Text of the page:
This is the time of the law school semester when law students confront sometimes fanciful hypotheticals on final examinations. For various reasons, I’ve already told my (mostly) first-year students in Constitutional Law that I will not be giving them an essay question on Section 5 of the Fourteenth Amendment. But in thinking about the constitutionality of state-law marriage definitions that require a man and a woman for civil marriage, I came up with a question about a hypothetical piece of legislation that seems like it could fit on a final examination this year. Since I won’t be putting it on an examination, I thought I’d post it and see if readers have analyses that they would like to share, whether on another blog or in the comments here.
Suppose that Congress passes and President Obama signs new federal legislation, The Defense of Marriage Equality Act (“DOMEA”). The operative provisions of DOMEA state: “(1) No state shall deny civil marriage to any person because he or she has chosen to marry a person of the same sex. (2) No state shall refuse to recognize a civil marriage that was performed in another state, and remains valid in the state of celebration, on the ground that the married couple are persons of the same sex.”
Congress’s premise in passing DOMEA is that federal legislation is needed to enforce the Fourteenth Amendment’s Due Process Clause, which protects the right to marry for all people, and the Fourteenth Amendment’s Equal Protection Clause, which prohibits classifications that burden fundamental rights and that discriminate against disfavored classes. A “Findings” section of DOMEA states, among other things, “Congress finds that state laws that limit marriage to one man and one woman violate the Fourteenth Amendment because such laws deny gays and lesbians the constitutionally protected right to marry the partner of their choosing.” This congressional finding is based on the Supreme Court’s decisions in Windsor, Lawrence, and Romer, as well as the string of post-Windsor lower-court decisions that have (thus far unanimously) held opposite-sex-only marriage definitions unconstitutional under the Fourteenth Amendment.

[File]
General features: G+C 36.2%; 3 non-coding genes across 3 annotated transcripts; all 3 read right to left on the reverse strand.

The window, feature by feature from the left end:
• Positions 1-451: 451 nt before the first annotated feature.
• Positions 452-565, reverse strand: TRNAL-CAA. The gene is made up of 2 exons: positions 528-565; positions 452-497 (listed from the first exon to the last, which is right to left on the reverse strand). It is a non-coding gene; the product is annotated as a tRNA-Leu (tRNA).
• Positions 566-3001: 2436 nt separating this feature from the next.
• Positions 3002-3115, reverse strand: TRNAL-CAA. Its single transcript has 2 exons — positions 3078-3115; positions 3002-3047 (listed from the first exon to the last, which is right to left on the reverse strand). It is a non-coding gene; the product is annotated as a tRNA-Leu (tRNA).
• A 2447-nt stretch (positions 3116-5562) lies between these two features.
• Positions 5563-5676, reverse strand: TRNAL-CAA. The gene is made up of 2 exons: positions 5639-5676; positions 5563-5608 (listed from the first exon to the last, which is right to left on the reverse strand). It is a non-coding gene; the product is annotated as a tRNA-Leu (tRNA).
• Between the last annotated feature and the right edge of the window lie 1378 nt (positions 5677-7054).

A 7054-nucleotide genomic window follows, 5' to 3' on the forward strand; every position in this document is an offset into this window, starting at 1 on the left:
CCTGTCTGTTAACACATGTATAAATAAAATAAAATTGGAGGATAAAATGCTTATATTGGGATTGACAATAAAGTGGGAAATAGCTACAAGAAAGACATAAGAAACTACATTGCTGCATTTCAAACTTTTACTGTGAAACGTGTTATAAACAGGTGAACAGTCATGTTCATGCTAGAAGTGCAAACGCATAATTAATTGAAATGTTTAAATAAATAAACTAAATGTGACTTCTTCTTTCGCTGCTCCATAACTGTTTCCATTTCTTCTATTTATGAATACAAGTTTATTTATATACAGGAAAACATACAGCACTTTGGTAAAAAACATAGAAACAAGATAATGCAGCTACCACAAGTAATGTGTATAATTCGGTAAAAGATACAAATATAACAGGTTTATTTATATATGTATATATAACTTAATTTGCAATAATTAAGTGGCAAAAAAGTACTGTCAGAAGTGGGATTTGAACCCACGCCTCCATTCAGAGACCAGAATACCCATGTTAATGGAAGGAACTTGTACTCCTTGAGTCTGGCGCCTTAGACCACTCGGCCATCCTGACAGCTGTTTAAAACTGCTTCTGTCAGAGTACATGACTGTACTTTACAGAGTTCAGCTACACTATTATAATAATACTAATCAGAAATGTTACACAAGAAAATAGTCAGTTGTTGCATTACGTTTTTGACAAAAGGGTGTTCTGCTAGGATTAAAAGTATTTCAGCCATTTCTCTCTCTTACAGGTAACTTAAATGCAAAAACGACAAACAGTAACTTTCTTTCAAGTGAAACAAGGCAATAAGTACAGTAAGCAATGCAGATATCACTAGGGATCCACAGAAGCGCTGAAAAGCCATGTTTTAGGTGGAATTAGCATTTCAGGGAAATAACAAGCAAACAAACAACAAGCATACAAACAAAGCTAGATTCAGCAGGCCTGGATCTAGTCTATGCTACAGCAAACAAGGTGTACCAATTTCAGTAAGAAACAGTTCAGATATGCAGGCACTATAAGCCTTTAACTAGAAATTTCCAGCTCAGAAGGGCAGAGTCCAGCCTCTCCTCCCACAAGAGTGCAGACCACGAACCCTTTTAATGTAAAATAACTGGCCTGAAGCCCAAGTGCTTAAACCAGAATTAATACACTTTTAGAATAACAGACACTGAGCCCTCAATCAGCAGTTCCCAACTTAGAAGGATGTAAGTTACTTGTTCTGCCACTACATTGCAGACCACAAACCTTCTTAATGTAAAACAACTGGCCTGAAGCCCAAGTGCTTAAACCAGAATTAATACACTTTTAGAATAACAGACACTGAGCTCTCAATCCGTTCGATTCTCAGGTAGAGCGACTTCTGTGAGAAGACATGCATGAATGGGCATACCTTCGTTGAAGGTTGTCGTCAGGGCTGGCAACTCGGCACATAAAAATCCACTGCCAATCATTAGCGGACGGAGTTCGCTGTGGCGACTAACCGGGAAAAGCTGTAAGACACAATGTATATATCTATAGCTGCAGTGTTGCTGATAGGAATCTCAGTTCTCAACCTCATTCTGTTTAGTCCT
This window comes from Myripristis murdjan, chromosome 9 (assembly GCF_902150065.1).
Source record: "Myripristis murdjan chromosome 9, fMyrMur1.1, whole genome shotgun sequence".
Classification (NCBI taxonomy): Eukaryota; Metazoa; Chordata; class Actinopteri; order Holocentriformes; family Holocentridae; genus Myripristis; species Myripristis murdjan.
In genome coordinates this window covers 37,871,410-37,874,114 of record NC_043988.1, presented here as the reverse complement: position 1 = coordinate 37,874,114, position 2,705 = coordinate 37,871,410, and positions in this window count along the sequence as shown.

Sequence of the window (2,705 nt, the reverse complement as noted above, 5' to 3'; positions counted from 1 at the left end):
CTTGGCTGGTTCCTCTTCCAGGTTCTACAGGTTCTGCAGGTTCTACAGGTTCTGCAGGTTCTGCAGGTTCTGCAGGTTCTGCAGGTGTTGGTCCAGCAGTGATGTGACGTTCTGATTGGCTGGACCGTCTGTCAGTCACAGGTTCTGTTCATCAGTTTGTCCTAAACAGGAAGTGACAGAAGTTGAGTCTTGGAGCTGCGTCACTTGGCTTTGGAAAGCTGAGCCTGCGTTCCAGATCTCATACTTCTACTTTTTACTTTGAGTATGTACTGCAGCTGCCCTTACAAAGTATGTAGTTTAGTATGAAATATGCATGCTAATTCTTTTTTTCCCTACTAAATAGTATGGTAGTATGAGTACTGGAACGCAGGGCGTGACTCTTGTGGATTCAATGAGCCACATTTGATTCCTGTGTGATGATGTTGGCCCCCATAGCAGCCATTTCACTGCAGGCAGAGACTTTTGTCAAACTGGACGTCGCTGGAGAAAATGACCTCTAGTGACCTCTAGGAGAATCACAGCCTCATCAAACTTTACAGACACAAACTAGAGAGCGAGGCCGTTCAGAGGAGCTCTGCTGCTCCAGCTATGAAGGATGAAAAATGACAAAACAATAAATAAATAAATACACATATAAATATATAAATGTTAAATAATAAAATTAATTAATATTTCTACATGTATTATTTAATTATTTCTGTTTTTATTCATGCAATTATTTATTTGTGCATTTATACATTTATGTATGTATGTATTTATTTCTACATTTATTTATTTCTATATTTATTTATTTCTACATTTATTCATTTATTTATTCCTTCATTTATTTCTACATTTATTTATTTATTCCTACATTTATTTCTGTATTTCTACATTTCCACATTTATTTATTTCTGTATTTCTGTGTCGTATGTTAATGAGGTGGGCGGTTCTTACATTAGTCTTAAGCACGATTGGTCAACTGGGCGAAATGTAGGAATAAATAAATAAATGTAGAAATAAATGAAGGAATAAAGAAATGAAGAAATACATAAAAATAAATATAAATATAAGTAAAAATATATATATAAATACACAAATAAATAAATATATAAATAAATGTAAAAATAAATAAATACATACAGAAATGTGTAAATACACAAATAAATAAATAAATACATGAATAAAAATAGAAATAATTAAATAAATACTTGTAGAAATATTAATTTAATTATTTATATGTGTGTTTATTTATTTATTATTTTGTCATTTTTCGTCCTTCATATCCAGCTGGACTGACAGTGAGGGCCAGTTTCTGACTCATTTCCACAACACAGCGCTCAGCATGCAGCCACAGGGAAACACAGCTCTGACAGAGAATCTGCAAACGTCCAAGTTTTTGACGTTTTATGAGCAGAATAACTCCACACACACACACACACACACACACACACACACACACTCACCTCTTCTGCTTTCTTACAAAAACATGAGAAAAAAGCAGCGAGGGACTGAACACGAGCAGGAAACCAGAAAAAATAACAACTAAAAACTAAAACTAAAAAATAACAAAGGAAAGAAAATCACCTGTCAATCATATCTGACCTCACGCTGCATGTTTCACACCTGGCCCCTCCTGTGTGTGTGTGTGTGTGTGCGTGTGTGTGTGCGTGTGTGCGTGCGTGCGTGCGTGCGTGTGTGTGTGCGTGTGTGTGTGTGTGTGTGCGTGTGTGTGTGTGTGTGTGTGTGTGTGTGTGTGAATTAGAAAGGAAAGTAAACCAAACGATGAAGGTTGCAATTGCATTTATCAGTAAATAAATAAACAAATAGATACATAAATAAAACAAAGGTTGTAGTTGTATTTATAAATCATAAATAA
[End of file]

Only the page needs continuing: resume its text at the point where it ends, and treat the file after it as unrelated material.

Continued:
Does Congress have authority under Section 5 of the Fourteenth Amendment to enact DOMEA? Provide a brief analysis setting forth the strongest arguments and counter-arguments in support of your conclusion.